Martin Shanahan, Chief Executive, Forfás commented, "The unsustainable nature of the domestically driven growth during the second half of the 2000s has brought home to us all the role of exports in delivering sustainable economic growth and has reiterated the central importance of competitiveness. Exports are currently the only source of economic growth, and improving our competitiveness is essential to growing our exports. It is an opportune time, therefore, to identify and agree a set of ambitious, key competitiveness targets for Ireland that are within domestic policy control, and to put in place a plan to deliver on these targets. It is critical that we provide Ireland’s businesses with every possible competitive advantage."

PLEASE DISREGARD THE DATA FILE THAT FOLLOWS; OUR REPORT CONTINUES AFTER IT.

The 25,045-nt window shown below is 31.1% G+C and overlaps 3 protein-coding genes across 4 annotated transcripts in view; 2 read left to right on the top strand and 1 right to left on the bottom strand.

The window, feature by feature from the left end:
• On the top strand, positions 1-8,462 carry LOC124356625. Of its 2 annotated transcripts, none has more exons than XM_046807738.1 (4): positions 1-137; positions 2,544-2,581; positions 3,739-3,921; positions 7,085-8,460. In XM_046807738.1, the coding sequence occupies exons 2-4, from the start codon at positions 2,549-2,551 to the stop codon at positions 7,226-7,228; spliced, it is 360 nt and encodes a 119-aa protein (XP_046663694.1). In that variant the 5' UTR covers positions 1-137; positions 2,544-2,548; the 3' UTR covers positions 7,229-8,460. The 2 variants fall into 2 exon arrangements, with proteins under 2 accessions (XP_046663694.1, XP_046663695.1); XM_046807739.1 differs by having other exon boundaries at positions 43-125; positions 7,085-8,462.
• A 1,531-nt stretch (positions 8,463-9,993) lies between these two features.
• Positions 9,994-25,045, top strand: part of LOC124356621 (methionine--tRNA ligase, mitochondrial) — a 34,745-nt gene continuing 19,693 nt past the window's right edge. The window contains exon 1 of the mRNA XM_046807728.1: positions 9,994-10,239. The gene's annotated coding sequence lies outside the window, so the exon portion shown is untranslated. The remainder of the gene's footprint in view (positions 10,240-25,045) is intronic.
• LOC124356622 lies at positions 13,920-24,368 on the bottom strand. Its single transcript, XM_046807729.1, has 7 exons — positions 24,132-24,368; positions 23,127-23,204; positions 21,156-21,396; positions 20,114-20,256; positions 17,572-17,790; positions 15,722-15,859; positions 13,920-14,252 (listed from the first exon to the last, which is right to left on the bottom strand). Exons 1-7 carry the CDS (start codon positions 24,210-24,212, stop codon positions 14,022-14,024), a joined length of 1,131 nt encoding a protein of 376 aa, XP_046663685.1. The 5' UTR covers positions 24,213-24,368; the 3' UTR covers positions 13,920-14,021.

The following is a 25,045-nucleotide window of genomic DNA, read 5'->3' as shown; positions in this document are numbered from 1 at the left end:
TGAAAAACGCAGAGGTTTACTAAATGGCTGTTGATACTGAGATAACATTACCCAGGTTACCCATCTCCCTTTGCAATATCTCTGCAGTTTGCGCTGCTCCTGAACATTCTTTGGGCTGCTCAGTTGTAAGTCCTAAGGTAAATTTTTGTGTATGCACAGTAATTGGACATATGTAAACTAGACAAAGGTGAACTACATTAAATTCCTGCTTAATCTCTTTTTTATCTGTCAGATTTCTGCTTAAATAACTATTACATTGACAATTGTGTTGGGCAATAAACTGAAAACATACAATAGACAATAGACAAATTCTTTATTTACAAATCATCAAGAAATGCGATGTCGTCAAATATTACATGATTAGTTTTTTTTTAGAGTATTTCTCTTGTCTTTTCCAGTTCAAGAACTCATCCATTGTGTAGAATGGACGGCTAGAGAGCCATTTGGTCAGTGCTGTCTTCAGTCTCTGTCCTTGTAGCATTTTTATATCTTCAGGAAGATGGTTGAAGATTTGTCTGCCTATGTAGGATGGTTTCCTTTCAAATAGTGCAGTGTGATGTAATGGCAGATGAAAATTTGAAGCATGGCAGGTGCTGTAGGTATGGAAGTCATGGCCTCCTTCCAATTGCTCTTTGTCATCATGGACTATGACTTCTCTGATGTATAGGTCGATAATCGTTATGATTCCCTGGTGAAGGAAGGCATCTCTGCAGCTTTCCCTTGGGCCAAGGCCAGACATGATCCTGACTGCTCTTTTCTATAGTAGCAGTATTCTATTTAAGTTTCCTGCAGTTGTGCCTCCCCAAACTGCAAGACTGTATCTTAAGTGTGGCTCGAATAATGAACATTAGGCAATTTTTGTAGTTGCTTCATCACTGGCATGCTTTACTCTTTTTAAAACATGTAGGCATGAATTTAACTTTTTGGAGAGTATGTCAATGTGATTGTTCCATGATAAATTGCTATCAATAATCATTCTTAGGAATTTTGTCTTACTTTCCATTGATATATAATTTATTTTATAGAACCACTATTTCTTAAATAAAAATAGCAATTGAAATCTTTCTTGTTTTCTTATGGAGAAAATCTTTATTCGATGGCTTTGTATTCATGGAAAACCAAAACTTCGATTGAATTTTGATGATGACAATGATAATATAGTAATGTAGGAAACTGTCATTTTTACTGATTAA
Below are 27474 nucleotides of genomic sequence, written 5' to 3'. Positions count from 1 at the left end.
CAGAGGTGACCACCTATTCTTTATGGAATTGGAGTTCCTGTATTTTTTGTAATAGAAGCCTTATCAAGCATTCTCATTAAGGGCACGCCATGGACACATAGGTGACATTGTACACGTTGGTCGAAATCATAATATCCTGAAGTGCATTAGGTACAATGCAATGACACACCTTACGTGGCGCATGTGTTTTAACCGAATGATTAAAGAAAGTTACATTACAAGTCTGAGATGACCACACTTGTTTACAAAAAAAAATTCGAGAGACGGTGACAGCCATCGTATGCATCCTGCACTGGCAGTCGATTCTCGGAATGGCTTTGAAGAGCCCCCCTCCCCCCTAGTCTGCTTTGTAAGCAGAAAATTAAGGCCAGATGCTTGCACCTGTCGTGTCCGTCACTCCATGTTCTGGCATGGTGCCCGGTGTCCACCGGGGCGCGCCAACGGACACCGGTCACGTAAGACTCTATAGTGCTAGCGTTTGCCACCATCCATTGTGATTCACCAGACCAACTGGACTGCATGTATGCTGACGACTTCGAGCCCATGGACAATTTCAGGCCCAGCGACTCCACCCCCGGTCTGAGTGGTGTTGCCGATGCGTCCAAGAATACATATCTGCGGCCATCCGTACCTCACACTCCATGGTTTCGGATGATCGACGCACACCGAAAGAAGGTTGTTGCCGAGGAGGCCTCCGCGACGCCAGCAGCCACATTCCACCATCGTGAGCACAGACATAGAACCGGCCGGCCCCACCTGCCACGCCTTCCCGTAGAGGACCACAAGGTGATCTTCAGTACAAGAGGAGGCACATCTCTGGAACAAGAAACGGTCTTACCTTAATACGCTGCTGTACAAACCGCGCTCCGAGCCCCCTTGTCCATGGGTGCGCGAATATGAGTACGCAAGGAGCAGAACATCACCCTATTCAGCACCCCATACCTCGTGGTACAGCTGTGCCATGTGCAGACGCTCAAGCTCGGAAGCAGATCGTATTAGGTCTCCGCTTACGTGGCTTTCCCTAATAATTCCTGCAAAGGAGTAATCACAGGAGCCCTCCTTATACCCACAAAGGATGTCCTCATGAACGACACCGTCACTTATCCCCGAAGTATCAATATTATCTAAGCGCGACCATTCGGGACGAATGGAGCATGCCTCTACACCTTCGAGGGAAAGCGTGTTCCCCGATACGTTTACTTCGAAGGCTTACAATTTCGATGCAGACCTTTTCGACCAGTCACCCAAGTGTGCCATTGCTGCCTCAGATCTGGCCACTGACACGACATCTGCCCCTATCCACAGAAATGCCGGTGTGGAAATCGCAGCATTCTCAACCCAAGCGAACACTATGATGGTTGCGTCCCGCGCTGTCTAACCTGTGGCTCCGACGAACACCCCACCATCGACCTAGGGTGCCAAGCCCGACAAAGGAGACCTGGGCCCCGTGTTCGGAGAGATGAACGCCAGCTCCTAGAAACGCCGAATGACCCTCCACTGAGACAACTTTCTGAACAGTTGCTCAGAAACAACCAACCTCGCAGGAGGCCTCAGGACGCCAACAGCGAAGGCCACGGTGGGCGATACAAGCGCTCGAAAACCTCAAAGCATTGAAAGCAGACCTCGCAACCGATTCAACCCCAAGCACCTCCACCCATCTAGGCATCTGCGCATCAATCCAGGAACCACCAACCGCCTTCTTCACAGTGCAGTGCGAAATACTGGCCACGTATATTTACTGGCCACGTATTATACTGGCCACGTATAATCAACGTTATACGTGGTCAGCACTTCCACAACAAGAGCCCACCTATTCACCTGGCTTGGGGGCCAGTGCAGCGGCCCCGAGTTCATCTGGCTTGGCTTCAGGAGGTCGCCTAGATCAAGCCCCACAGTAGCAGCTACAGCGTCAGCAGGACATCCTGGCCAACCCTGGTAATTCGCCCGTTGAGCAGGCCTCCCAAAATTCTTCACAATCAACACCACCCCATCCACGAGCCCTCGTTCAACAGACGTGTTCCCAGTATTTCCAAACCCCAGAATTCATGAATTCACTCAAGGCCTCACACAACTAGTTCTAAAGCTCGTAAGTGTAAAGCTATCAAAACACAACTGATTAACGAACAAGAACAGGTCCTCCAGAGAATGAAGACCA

Mixed Competitiveness Performance

The report shows that Ireland's competitiveness performance in 2011 is mixed. Notwithstanding the problems in the banking, construction and retail sector, the export focused enterprise sectors are performing strongly. Ireland's exporting companies are performing well driven by significant competitiveness gains. In 2010 export volumes and values increased, while Ireland's market share in world trade also grew. Growth in exports was facilitated and supported by the reductions in the cost base for firms as well as improvements in productivity. As a consequence of lower costs and higher productivity, unit labour costs fell in 2010.